Contentious probate is the umbrella term for any dispute relating to a person's estate after their death.
The most common contentious probate claims are based on the will not being valid or claims for 'further provision' from a person's estate - this is where a person feels they should have been provided for, usually by a spouse or parent.
Wills can be challenged on various grounds, including that the person who made the will lacked mental capacity (called testamentary capacity in these cases) or did not know or approve of the contents of their will, perhaps because of the influence or involvement of another person. Wills can also be challenged if forgery or fraud is suspected.
It is important to note that it is not possible to challenge the will simply because of perceived unfairness or because the terms of the will are not to a person's liking.
In English law, the principle of testamentary freedom overrides. This means a person is free to leave their estate to whomever they wish, providing they have the required capacity to make that decision, it is recorded correctly in their will, and they are acting of their own free will and volition.
If the will is valid, but an aggrieved person, usually a family member, feels it does not make 'reasonable financial provision' for them when it should do, a claim can be brought under the Inheritance (Provision for Family and Dependants) Act 1975 for more generous provision from their estate. This is also the case if there is no will and the statutory intestacy rules are not favourable to them.
That doesn't mean that a person who feels they should have more inheritance from a will can make a claim in all circumstances. To claim under the Inheritance Act, a person must show a genuine financial need and/or evidence that the deceased person financially maintained them during their lifetime.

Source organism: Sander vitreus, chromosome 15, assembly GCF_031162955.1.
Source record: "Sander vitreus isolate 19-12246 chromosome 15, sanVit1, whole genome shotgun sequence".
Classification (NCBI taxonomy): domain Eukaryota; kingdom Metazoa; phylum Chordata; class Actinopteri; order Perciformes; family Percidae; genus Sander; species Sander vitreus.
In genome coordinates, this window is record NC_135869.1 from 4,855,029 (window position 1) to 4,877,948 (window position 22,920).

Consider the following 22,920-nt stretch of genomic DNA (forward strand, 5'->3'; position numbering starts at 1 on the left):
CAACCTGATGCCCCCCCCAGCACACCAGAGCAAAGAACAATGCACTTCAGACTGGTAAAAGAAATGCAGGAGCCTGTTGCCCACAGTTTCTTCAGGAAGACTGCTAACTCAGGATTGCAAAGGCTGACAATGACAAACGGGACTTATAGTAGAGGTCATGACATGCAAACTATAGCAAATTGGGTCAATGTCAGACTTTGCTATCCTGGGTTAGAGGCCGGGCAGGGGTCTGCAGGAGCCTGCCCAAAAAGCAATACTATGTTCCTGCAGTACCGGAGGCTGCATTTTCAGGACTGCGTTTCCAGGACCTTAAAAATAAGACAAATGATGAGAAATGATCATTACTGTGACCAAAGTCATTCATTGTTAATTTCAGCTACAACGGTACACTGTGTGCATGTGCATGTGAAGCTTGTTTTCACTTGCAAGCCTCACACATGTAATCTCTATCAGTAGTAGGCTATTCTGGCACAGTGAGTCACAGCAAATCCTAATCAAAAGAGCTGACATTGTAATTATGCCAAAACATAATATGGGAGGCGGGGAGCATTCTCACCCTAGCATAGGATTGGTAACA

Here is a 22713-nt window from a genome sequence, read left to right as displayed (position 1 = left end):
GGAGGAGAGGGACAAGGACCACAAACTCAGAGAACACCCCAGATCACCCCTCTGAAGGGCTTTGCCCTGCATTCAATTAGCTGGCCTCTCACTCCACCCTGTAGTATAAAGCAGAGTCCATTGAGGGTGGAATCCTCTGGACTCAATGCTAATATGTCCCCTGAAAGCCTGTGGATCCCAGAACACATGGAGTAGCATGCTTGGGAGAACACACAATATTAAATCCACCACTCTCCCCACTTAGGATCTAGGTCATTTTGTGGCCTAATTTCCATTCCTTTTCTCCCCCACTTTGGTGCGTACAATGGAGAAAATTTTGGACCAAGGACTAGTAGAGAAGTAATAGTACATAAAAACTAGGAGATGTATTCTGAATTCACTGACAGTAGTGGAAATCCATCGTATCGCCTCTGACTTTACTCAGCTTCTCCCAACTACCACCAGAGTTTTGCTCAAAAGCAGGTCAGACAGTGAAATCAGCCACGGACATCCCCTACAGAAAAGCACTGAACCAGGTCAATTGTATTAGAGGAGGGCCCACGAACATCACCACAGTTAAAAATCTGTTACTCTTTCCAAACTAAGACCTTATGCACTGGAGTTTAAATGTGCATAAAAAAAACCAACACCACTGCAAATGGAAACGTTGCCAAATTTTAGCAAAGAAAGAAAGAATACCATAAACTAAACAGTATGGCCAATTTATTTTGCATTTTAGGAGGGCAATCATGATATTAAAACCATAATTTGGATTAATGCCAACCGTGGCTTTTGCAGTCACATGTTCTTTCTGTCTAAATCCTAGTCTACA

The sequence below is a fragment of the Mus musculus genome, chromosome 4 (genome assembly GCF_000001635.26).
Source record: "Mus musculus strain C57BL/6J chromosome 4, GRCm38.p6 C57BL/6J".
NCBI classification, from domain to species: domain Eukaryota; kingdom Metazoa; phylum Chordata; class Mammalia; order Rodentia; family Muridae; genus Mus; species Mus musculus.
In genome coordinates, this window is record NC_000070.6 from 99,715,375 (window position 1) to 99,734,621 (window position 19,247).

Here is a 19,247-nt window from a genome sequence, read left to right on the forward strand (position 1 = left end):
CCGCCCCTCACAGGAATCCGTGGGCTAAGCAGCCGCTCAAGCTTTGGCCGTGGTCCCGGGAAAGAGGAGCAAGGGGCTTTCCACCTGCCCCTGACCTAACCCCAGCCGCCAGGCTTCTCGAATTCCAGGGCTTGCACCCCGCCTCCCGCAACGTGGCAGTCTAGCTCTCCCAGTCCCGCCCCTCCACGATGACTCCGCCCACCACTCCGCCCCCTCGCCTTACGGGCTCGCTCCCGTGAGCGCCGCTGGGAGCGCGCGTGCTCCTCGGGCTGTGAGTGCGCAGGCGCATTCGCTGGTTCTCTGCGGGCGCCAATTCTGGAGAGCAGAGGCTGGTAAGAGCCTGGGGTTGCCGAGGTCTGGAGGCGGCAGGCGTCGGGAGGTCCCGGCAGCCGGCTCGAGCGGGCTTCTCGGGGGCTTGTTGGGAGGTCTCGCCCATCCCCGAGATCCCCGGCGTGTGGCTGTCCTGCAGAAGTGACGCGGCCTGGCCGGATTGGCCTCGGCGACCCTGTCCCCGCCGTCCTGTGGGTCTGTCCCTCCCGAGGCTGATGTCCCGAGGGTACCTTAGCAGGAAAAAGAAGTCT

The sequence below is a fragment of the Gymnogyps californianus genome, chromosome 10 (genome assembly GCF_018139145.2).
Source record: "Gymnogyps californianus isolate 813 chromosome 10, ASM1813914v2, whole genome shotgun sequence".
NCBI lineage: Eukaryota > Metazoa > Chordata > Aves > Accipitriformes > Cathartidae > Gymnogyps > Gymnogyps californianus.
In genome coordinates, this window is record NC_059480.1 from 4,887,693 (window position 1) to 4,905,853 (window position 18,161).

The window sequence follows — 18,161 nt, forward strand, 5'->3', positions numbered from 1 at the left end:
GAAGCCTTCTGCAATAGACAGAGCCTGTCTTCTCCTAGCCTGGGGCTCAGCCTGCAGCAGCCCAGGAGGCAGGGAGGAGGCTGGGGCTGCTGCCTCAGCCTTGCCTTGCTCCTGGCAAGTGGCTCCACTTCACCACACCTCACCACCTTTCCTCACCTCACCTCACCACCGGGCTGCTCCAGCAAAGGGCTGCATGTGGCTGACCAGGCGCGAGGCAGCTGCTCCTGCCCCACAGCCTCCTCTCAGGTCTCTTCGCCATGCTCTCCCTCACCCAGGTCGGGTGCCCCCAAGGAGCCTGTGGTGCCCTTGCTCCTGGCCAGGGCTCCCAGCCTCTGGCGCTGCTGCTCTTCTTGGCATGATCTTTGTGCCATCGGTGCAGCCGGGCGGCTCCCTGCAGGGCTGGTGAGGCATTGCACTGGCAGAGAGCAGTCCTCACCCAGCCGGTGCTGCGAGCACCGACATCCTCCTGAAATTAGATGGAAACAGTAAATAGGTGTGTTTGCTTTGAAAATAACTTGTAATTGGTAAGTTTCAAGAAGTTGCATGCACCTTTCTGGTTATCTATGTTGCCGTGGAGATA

Other types of claim which are contentious probate claims are:
- Claim to interpret or clarify a will's meaning, where there is uncertainty, or it is not clear; this is known as a construction claim.
- Claim to rectify a will where there is a mistake in the will's content; this is known as a rectification claim.
- Claim to honour a deceased's promise, which has not reflected in their will. This is where a person to whom the promise was made has acted to their detriment, relying on the original promise. This type of claim is known as proprietary estoppel and is more common in farming families where a person has worked on the farm for their lifetime under the promise it would be passed wholly or partly to them.
- Claims about 'lifetime gifts' made by the deceased person and whether they are valid and made when the person had capacity and with their knowledge and approval.
- Claims regarding the correct ownership of a property, known as constructive or resulting trust claims.
- Disputes between executors and/or executors and beneficiaries regarding their conduct in dealing with the estate after the person's death. These are known as executor disputes and sometimes involve people seeking to remove individual executors.
- Professional negligence claims in respect of will drafting and/or estate administration.
There are also more niche types of claims which come under the term contentious probate. These include disputes regarding death bed gifts, or to use the technical term, 'donatio mortis causa' claims, Presumption of Death Act 2013 applications; relief from forfeiture applications; and disputes regarding the ownership and disposal of ashes.
The number of contentious probate claims has increased dramatically over the last couple of decades, and this increase is attributed to:
- Our society is getting wealthier, so it is more worthwhile for disappointed people to fight for what they feel they are entitled to.
- More people are making DIY wills where no professional advice has been sought, which means there is no independent evidence available to support whether the will is valid.
- Divorce and remarriage with children from former relationships and people living together as cohabitees and not necessarily marrying means that family structures are more unconventional.
- People are more aware of their legal rights and likely to be minded to take legal action.
- The subject of wills being contested regularly being in the media and in some high-profile celebrity cases.